Customers and employees are demanding greater mobility of services. Organizations are being driven to it by competition. Mobile applications are being created by the dozen for all types of needs; and there is a rush to download and use these applications to meet employee demand for mobile versions of traditional applications or fear of falling behind the competition. But, the overarching question remains—are all these applications and devices that connect to the enterprise network safe? Will the proven risk mitigation practices work in this new scenario? Can mobility be embraced without worries?

Mobile application development is at its infancy. A quick survey of existing and mobile applications in-process of development reveals that most applications are being developed to address traditional productivity tasks such as customer facing activities, email, sales forecasting, online banking, online shopping carts, and order tracking applications. These applications aim to provide employees and customers instantaneous access to corporate networks. This is being promoted, encouraged and used by many organizations. Such applications seem to fly in the face of all logic when security breaches and cybercrimes are on the rise. Unfortunately, the dangers of the practice are but dimly perceived, as needs are alleged to be urgent.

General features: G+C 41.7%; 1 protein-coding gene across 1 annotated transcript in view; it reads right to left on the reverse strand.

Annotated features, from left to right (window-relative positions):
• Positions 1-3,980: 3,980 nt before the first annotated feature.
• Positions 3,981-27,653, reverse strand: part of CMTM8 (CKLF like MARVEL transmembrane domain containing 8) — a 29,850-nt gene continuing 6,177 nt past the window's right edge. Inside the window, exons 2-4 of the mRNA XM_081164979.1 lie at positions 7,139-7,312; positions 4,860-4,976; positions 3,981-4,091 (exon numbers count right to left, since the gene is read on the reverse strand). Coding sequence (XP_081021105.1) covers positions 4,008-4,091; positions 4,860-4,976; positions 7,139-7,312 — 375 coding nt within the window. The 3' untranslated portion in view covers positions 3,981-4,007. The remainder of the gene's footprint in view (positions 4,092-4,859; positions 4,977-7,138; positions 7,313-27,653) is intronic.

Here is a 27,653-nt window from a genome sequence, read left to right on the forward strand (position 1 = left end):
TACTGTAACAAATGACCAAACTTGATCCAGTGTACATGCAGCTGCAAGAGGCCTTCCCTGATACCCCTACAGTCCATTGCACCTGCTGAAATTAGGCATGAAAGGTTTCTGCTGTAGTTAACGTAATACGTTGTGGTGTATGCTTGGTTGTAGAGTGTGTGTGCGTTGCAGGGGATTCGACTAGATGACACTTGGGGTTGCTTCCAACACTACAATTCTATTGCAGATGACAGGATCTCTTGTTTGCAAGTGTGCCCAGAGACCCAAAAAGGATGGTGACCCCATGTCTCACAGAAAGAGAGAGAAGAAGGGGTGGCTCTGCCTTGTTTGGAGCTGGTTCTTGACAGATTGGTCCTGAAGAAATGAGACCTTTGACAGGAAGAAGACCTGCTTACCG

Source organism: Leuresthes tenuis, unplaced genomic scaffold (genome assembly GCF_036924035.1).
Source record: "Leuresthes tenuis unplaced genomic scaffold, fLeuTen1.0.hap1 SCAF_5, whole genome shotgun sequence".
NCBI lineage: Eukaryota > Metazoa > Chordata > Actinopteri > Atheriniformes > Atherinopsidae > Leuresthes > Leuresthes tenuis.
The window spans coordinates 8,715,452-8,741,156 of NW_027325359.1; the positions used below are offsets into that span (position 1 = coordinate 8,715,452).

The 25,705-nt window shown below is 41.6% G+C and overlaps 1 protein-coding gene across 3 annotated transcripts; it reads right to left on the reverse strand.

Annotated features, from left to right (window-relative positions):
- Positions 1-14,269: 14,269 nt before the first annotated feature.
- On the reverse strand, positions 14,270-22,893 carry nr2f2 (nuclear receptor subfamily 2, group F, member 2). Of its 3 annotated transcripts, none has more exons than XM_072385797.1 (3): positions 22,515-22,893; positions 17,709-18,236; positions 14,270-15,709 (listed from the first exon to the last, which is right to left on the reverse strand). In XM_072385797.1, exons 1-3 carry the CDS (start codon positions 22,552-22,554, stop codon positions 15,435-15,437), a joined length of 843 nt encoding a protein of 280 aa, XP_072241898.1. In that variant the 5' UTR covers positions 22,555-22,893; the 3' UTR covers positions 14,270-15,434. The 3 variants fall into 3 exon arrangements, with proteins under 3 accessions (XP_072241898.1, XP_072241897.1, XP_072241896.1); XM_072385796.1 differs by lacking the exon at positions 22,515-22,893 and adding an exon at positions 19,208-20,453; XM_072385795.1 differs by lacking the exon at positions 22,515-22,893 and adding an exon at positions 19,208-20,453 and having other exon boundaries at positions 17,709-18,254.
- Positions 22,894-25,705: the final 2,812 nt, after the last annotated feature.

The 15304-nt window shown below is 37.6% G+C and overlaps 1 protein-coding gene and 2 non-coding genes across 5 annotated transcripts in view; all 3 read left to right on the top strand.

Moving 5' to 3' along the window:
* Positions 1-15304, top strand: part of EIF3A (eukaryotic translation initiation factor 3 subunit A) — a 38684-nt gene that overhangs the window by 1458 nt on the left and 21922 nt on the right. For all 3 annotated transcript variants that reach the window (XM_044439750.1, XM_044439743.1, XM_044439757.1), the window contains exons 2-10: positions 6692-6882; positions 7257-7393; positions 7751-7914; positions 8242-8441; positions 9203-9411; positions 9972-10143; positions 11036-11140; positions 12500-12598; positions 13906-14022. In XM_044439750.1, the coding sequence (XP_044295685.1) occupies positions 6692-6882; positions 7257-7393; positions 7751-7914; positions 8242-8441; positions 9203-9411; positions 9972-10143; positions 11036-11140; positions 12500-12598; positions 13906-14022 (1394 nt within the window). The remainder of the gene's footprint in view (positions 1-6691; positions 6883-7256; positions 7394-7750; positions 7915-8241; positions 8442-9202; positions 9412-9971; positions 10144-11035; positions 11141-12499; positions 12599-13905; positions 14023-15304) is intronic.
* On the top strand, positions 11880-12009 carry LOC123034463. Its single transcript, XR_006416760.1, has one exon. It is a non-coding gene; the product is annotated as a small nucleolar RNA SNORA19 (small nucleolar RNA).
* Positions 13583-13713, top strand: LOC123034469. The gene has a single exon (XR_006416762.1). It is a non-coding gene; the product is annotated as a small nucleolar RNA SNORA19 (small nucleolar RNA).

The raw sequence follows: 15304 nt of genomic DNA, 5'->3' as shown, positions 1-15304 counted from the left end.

Security of mobile devices is a dimly perceived need. A 2012 Global State of Information Security Survey (PWC with CIO and CSO magazine) reported that out of the 9,600 C-Level executives surveyed, less than 50% of them had ensured that their enterprise was guarded against mobility related security hazards. 43% of the enterprises had implemented a security strategy for the use of employee owned mobile devices. Clearly there is a rush to adopt mobility. There is only a vaguely acknowledged requirement for mobility specific security practices.

The altruistic adoption of employee devices, third party mobile applications, and the business-needs-driven efforts at expanding enterprise reach cannot be stopped.  It follows that access to devices and management of security must be improved. The vulnerabilities of mobility will have to be identified, addressed and appropriate security measures adopted.

Cloud backup service providers are conscious of the revolution that has been unleashed. They recognize that a paradigm shift has occurred. Software-as-a-Service (SaaS) providers centralize and coordinate the development of mobile applications that run on a variety of platforms, so that enterprises are not burdened with the task of developing boutique applications for different devices or grappling with the hostile environments that are pervasive in the mobile world. They effectively identify vulnerability points and design applications that build security into the lifecycle of the product.

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